Jantien Aerts has had a successful career in consulting, management and many more roles, which she has now left behind to start her own non-profit and Kickstarter campaign for her 9-year old autistic son. His incredible artwork has been printed on beautiful porcelain travel mugs. The proceeds of this project will go to creating a platform where children with autism can showcase their talent. Jantien has been a member of the WorkZoku community for a couple of months.


When I think of my career, what comes to mind is an image of Icarus flying too close to the sun…

While still at university I became a serial entrepreneur, having started and sold 3 companies. This entrepreneurial spirit was exactly what Bain was looking for when they hired me in 2008. My strategy consultant work brought me to ING where I prepared the company for the split between bank and insurance – the biggest carve-out in Dutch history. This resulted in becoming a partner at a boutique consulting firm specializing in financial services. I was then asked by a private equity firm to become interim CEO for one of their portfolio companies – a medical game start-up. In my final job – Program Director of Strategy at the Dutch Flower Auction – I was responsible for overhauling the tariff system of this EUR 4.6B turnover company.

All these years I was working 80+ hours a week, resulting in my body protesting. I did not listen, so it did the only thing it could do; it went on strike. My first burn-out was a fact. It took me almost a year to recover. Yet I did not learn my lessons and before too long I was back in my old habits. In 2017, after a particularly trying time at work and at home, my body refused any further service and followed was a second burn out. Now I was listening… These last years were cathartic, to say the least. I realized and accepted that I could not do what I did anymore. I also realized family is so much more important than work. Recently I’ve been lucky enough to start a new project with my son.

What’s your current/newly discovered go-to product, service or app you would recommend to others and why?

Earlier this year our 9-year old autistic son Quinten came home from school, where he had made the most amazing drawing. From then on, he kept making one drawing after the next.

Many people asked if they could buy his drawings, but Quinten couldn’t part with his originals. So we teamed up the Dutch Association for Autism and had his artwork printed on Special Edition porcelain Tea Travel Mugs and set up a Kickstarter campaign where you can pre-order these gorgeous travel mugs.

The goal of this project is to show that children with autism also have beautiful talents. With the money raised a platform will be created where children with autism can showcase their art.

How long have you stayed at Zoku Amsterdam/What is your relationship with Zoku, and what were/are your thoughts?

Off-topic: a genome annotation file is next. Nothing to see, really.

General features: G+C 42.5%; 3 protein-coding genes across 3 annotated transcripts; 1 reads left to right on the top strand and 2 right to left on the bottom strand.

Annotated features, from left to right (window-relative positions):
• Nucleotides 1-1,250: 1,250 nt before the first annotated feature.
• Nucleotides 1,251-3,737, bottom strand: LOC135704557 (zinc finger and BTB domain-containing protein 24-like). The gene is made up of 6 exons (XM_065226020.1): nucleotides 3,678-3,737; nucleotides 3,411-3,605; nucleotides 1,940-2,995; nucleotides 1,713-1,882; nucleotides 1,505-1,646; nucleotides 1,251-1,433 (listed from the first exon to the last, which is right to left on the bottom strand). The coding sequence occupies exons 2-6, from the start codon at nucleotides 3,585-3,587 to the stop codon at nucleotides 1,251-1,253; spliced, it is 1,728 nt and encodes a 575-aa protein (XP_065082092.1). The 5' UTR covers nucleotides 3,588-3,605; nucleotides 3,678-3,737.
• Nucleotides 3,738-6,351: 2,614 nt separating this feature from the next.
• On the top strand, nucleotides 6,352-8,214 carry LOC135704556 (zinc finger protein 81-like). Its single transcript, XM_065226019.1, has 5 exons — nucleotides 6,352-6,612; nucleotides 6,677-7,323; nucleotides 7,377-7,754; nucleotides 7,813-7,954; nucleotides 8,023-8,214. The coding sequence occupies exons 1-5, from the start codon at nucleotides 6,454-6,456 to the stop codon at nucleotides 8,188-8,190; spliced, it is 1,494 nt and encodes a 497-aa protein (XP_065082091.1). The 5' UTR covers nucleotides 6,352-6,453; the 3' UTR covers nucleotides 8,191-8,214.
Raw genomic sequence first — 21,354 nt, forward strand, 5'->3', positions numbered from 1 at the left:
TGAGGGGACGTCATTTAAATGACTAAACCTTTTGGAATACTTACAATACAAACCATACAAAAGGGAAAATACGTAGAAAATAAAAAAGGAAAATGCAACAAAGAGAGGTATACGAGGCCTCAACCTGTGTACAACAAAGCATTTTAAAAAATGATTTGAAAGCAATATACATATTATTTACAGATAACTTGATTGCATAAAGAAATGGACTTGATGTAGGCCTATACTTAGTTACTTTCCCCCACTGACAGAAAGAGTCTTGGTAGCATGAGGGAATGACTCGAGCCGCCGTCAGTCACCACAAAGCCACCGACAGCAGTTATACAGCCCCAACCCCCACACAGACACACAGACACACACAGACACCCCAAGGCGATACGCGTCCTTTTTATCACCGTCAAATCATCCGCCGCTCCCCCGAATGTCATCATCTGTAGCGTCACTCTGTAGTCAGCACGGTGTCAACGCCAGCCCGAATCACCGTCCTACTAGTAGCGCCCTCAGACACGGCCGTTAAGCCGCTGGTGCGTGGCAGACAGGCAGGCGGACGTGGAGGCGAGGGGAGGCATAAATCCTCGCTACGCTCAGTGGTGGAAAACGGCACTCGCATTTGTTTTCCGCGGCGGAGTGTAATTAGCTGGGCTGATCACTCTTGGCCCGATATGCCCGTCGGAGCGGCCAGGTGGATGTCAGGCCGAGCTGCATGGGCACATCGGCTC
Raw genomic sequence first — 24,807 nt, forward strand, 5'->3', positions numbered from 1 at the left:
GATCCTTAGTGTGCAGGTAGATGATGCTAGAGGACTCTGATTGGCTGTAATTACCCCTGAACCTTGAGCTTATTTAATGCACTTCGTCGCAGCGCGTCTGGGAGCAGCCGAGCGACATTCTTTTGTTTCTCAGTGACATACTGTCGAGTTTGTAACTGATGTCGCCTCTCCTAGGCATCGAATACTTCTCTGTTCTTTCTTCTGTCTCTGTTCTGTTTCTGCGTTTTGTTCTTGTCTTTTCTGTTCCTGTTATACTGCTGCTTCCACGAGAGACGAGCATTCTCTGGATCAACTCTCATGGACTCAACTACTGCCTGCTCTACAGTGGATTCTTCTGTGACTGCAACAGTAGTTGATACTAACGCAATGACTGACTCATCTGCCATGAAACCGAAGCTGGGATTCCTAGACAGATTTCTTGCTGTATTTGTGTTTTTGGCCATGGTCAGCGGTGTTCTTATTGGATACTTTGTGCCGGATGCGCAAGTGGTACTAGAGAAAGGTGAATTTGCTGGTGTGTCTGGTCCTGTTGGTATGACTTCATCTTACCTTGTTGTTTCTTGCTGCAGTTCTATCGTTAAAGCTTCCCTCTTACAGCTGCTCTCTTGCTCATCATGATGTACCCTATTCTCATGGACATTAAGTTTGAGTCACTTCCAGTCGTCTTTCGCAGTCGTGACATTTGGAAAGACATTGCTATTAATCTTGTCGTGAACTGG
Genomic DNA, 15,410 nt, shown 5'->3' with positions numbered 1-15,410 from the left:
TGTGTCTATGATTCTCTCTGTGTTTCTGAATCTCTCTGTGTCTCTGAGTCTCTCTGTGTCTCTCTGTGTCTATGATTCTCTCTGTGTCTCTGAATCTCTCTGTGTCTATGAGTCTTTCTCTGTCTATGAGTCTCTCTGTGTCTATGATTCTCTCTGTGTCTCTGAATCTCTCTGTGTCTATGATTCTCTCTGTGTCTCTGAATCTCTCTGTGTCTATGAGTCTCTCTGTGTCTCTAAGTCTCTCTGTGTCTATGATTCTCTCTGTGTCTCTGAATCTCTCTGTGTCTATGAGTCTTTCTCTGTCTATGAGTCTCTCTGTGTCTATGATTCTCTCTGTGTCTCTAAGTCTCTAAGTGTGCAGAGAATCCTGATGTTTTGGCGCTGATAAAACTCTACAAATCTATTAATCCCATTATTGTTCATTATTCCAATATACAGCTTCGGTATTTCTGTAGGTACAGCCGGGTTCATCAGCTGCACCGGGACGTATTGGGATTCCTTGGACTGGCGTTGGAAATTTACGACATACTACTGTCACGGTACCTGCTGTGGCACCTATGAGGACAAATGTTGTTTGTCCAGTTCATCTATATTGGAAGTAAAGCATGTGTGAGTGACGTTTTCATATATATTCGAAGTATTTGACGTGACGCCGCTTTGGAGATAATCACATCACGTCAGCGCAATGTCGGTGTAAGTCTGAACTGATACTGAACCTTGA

Earlier this year, when I came to Zoku Amsterdam for the first time, it took me about 5 minutes to decide I wanted to become a WorkZoku member there. Its inspiring and light surroundings and even more inspiring Community members made me feel embedded and at home.

What brought you/brings you to Amsterdam?

Ah, this Is such an interesting question for me! Although I was born In Holland, at 16 I was awarded a scholarship to enroll In a United World College (UWC). These colleges were set up by a German after WWII with the idea of bringing together 16-18-year olds from different cultures to understand each other’s differences and to prevent a future war. The Dutch National Committee sent me to the only UWC in Africa, in a tiny country called Swaziland, by South Africa.

So there I was, 16 years old, and thrown into a completely different culture without my parents, attending a British boarding school. These 2 years were the most transformative of my life. The situation in South-Africa was tense, sometimes dangling on the brink of civil war. The friendships I made there have proven to be the most Important ones in my life and are unshakable.

After school I was awarded a scholarship to study in the US, but due to circumstances, this fell through. And so, contrary to what I had in mind, I was on my way back to Holland. I decided to relocate to the most international hub – which was (and still is) Amsterdam.

I always thought I would move abroad again at the very first opportunity, but somehow got rooted. Love can make you do strange things… Now I can thoroughly say I call Amsterdam my home. I love the vibrancy, the easy-goingness, the creative buzz and the energy. It’s an amazing place to live, and I feel like I’ve become part of the furniture after living here for 24 years!

What does home mean to you?

I think the above just says it all!

What advice would you give to your 20-year-old self?

Be happy with yourself, and to feel as comfortable in my own skin, as I do now.

What’s a life-changing song, film, event or book you’d like to recommend to others?

One of the most revelating moments in cinema for me, was in The Matrix, the moment Neo realizes he doesn’t have to try hard to dodge the bullets, but becomes aware of his limiting beliefs and then stops the bullets racing towards him in mid air. That moment had a much more lasting impact on me than I thought, as when he was trying his best, his own mind was blocking him, but only when he started believing in himself and put his own doubts aside, was he able to accomplish the impossible.

What is one piece of advice or tip in your field of work that you want to give to people?

Forget perfectionism.

I was my own source of stress, worried about what could go wrong in future scenarios. These anxious thoughts were in fact bullets heading right for me. What saved me was that I became aware of my own limiting beliefs. Awareness of your inner critic is the first step to better understand the source of your stress.